If you read the first nine pages of the state's draft report on fracking, you will be unprepared for the punch line at the end.
Written by the N.C. Department of Environment and Natural Resources, the 444-page report was released March 16. It clearly lays out the many potential perils associated with the controversial drilling method. (Download and read the full report here; the PDF is 32 MB. The first 10 pages are the summary.)
It addresses the serious environmental, economic and public health problems that could result from fracking in the state.
It discusses the dearth of data on North Carolina's geology as it relates to natural gas resources and the lack of a comprehensive study—anywhere—on long-term health impacts of fracking.
It discusses the state's immense permitting, regulatory and enforcement requirements if fracking were to be legalized—none of which have been written.
It acknowledges the short time frame—just nine months—in which the department had to collect data, commission studies and write a mammoth, and politically sensitive, report.
And it notes that the consumer protection portion, to be drafted by the N.C. Department of Justice, is missing.
Then, on page 10 of the summary, the report reads, "DENR believes that hydraulic fracturing can be done safely as long as the right protections are in place."
Of the 444 pages, that sentence could overshadow the conversation about fracking in North Carolina. The contradiction has led some environmental groups to wonder about the unseen influences on the report, especially in light of a secret visit by Gov. Beverly Perdue and DENR Secretary Dee Freeman earlier this month to Pennsylvania, where they were debriefed on that state's fracking operations by several groups, including Shell Oil. Upon her return, Perdue reversed her position on fracking, saying it could be done safely if properly regulated. Days later, the DENR report echoed her.
"It's a political conclusion that had nothing to do with a well-researched report," said Hope Taylor, executive director of Clean Water for North Carolina.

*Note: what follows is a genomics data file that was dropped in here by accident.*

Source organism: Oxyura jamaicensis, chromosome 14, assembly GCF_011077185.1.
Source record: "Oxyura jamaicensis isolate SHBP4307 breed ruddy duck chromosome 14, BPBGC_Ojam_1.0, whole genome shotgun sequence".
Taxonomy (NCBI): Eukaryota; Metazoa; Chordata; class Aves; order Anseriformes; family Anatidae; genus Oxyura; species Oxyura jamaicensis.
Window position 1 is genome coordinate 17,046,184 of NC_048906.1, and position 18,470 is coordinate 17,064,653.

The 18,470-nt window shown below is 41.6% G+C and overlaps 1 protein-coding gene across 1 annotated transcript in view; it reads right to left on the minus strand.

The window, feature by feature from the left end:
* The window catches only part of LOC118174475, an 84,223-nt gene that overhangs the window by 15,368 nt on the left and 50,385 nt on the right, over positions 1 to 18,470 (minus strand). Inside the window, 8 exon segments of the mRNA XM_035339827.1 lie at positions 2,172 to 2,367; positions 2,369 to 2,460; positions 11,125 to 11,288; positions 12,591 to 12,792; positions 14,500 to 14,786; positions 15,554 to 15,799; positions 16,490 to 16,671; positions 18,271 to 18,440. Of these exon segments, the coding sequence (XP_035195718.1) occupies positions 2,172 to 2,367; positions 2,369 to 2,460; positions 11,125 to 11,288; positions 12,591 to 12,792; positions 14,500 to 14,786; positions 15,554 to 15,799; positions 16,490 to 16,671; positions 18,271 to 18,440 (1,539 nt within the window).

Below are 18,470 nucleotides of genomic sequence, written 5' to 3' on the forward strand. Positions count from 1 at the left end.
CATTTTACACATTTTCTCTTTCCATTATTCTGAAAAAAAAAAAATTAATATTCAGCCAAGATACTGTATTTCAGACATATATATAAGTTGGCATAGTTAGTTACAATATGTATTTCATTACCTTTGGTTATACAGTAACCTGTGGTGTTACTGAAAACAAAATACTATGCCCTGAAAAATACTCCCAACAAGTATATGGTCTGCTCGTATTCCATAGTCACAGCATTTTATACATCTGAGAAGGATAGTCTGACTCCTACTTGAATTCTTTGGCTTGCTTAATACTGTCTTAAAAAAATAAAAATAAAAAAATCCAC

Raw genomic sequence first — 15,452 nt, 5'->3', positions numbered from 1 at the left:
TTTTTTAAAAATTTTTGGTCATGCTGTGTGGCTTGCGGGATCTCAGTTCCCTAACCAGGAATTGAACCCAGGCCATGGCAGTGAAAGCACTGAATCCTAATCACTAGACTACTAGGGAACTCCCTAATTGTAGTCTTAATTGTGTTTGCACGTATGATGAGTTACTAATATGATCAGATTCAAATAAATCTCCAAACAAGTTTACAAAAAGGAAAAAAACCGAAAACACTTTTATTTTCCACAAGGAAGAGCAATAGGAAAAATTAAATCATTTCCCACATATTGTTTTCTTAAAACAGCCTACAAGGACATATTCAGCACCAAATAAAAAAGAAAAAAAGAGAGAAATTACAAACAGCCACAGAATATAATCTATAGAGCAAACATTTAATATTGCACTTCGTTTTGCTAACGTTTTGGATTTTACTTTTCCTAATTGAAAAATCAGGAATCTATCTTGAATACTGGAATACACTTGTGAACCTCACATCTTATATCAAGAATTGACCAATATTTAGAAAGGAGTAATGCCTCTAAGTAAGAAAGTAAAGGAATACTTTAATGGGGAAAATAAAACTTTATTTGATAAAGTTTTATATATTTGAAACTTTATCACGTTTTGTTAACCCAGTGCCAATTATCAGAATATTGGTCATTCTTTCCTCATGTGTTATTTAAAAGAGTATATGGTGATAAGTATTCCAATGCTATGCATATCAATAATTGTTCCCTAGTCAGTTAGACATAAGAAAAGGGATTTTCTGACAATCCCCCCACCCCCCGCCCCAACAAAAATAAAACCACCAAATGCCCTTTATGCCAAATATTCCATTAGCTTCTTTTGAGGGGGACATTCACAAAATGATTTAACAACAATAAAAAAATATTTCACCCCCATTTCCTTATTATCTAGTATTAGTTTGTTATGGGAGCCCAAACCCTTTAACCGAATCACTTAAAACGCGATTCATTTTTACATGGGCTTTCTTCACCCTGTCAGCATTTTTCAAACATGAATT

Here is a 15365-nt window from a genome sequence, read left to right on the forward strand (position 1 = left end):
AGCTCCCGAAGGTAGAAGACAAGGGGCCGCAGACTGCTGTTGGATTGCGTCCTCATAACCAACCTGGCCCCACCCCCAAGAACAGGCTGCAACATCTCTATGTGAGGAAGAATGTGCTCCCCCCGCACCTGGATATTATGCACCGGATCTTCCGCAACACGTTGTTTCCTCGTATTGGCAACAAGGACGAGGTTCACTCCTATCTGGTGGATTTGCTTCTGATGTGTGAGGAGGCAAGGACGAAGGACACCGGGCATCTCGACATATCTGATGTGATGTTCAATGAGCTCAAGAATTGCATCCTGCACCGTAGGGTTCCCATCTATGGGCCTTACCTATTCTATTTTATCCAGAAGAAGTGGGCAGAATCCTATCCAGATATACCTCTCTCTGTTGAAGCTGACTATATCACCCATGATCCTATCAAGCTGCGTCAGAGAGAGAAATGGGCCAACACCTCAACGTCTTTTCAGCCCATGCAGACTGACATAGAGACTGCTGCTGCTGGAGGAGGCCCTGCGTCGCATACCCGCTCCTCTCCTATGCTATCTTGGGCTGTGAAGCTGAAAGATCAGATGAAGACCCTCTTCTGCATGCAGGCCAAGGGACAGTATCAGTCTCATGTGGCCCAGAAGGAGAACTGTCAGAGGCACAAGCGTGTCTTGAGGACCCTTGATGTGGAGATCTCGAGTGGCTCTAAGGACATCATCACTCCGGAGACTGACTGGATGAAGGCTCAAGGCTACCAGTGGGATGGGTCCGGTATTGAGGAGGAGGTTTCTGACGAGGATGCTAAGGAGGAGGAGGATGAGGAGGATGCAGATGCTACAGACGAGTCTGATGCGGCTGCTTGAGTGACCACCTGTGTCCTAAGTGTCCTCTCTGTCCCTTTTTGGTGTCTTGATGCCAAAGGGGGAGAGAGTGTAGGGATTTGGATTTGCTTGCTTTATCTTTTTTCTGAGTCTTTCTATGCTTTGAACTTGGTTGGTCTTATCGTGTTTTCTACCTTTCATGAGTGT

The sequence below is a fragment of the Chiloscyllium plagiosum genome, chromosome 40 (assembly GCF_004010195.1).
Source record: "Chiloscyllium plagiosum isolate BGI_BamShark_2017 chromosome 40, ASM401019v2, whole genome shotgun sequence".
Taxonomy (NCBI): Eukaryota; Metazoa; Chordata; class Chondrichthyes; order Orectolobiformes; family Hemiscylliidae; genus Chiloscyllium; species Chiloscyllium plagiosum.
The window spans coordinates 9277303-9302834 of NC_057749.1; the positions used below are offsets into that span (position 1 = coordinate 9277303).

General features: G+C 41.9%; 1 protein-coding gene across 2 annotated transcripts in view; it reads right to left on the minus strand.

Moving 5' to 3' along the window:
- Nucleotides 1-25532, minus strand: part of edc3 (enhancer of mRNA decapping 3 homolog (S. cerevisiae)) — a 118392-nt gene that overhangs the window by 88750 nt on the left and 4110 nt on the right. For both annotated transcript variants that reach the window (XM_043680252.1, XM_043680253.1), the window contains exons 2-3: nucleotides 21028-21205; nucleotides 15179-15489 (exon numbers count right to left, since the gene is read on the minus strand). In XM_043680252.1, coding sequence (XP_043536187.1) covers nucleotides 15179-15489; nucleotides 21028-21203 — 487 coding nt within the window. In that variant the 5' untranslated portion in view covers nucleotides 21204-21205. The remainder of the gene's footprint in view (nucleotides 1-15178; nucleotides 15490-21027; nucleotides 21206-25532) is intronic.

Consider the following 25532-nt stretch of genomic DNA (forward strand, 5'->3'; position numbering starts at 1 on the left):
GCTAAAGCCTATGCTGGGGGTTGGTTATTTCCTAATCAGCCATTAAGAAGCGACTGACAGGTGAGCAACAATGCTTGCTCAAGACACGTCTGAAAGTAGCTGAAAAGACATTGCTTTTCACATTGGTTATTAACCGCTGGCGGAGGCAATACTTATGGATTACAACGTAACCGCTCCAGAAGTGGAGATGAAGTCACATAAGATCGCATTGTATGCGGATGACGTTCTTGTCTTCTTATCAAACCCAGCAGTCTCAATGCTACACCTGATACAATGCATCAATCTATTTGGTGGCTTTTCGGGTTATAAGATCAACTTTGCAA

As for DENR, it is quick to point out that the obstacles to "safely" fracking in North Carolina are enormous. "Hydraulic fracturing can happen safely only if the recommendations are followed," said Diana Kees, DENR communications director.
In so many words, DENR's report says that's a big if. The 20 recommendations would require millions of dollars to pay for additional staff, enforcement, testing and infrastructure, not only for the state but also for local governments in counties where fracking would occur. (The report notes it's even unclear how much gas is lurking in the shale.)
While the regulatory burden would largely fall to the state, the local governments would bear a huge financial and environmental burden to treat the wastewater, to repair roads from heavy equipment and to train local fire and medical personnel to respond to accidents.
For example, one of DENR's recommendations is to develop standards for management of oil and gas wastes. In other states, energy companies can inject fracking fluid and other drilling wastes into disposal wells. However these types of wells are ill-advised for North Carolina: The report states that in the Triassic Basin, which includes much of the Triangle and points southwest, the geology is too fragile for an injection well. Under pressure, chemicals and gas could leak into the porous underground rock and into the groundwater—which is a source of drinking water for about half of all North Carolinians.